People of color, primarily women, make up nearly half of the ECE workforce and yet are not provided equal access to higher education, ongoing professional development, or professional compensation, especially in comparison to their peers in K-12 and despite the inherent complexity of their profession. They face a patchwork of federal, state, and local programs that vary in purpose, funding, and quality. These structural insufficiencies affect the workforce overall and affect early childhood educators of color disproportionately. This has a direct impact on the learning outcomes of our nation’s children.
These grants support partnerships to catalyze transformative change in educator preparation and compensation. Grantees will strengthen programs that prepare ECE teachers through a competency-based bachelor’s degree. They also link to state or tribal nation efforts to increase funding for ECE students and compensation for teachers post-graduation.
“We must support the professionalization of our ECE workforce,” said Dr. Rebecca Gomez, Program Officer at the Heising-Simons Foundation and co-chair of the Early Educator Investment Collaborative. “We need to attract, retain, and financially support students who bring racial, ethnic, linguistic, cultural, and socioeconomic diversity to a field that educates and cares for our equally diverse young people.”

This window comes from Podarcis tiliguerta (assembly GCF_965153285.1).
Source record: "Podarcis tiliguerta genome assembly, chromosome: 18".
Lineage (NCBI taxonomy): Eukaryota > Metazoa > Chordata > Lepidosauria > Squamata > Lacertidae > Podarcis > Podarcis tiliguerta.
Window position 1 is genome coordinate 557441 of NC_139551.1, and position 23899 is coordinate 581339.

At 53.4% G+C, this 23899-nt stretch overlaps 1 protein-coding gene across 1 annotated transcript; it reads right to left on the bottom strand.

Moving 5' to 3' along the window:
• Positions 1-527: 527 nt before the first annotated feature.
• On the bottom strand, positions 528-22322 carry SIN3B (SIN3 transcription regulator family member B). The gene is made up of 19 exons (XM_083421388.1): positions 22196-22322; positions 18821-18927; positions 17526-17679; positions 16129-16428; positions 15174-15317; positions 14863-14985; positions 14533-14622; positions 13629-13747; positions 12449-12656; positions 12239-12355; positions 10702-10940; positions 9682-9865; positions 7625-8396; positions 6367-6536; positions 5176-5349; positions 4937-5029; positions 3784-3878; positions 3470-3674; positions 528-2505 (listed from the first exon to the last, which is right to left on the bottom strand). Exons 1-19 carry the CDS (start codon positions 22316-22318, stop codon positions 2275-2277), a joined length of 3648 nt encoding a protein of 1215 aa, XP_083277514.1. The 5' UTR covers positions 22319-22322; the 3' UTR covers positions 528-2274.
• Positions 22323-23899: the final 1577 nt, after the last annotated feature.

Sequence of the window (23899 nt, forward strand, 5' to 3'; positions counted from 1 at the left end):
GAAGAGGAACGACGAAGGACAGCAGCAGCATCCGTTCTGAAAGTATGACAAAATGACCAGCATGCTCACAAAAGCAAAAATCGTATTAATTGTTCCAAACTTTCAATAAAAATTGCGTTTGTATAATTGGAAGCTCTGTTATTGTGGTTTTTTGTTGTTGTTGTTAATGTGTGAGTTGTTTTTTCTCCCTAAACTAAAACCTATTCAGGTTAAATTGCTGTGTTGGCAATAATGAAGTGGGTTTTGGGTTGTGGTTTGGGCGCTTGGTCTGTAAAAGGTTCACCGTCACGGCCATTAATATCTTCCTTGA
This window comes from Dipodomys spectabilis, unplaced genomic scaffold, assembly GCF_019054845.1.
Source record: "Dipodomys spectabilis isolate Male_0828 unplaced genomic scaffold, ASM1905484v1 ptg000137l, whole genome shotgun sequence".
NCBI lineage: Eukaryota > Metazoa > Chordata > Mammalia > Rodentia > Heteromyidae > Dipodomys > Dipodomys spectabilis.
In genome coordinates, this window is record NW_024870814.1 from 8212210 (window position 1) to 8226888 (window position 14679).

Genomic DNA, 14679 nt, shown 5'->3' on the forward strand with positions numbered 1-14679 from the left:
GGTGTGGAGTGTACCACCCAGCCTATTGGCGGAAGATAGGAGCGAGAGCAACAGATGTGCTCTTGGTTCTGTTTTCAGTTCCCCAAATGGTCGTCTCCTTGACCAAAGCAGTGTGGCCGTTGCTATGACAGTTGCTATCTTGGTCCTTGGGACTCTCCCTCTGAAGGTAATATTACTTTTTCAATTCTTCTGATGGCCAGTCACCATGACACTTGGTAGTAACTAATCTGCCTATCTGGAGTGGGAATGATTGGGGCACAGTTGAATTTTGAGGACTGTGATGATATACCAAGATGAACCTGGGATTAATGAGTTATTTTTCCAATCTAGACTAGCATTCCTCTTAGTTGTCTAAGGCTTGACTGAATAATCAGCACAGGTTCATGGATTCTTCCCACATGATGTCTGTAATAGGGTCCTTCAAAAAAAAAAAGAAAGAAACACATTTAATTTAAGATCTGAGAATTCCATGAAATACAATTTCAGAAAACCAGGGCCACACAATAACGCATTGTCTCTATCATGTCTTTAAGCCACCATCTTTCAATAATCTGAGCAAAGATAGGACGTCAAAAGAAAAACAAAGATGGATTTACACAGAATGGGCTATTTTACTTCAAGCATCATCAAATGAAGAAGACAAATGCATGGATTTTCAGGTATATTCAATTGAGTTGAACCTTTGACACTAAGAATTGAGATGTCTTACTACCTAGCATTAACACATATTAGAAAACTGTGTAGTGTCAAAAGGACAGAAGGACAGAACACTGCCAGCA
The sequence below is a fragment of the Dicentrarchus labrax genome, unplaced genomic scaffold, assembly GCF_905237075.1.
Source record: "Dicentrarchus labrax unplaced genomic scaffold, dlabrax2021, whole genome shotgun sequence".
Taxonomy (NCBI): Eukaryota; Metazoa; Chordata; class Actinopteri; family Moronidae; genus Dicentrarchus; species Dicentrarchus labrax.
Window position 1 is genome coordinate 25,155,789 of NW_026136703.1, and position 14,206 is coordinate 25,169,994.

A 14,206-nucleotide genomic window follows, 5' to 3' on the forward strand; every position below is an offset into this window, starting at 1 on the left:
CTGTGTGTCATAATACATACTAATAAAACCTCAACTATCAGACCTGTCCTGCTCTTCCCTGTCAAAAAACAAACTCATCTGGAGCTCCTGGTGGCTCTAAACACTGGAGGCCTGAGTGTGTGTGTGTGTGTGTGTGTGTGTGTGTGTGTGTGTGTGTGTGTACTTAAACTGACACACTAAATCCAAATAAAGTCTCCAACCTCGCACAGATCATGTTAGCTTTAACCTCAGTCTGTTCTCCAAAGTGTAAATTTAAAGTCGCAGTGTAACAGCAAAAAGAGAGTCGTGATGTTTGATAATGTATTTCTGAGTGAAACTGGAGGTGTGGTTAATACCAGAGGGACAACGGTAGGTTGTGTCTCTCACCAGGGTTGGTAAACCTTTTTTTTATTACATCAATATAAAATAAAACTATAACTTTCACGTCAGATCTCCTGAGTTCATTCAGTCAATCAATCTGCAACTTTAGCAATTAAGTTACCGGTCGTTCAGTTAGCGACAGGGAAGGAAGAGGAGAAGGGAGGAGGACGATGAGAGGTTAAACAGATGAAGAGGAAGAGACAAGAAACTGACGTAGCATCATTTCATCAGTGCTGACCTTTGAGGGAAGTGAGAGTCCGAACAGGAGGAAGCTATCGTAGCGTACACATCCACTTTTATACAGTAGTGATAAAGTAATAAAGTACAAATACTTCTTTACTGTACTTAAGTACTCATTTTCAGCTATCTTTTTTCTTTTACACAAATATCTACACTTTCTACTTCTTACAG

The Collaborative prioritized institutions of higher education that are minority-serving institutions (MSIs), those that partner with two-year community colleges, and applicants that offered detailed and viable plans. The new grantees are as follows:
- California State University, Sacramento: To engage a coalition of CSU campuses, community colleges, state agencies, and provider partners to revise the current ECE lead teacher curriculum with an emphasis on supporting Dual Language Learners, develop an ECE program of study peer review process, develop and pilot an observation-based competency-assessment tool, and address workforce diversity, compensation, and related issues.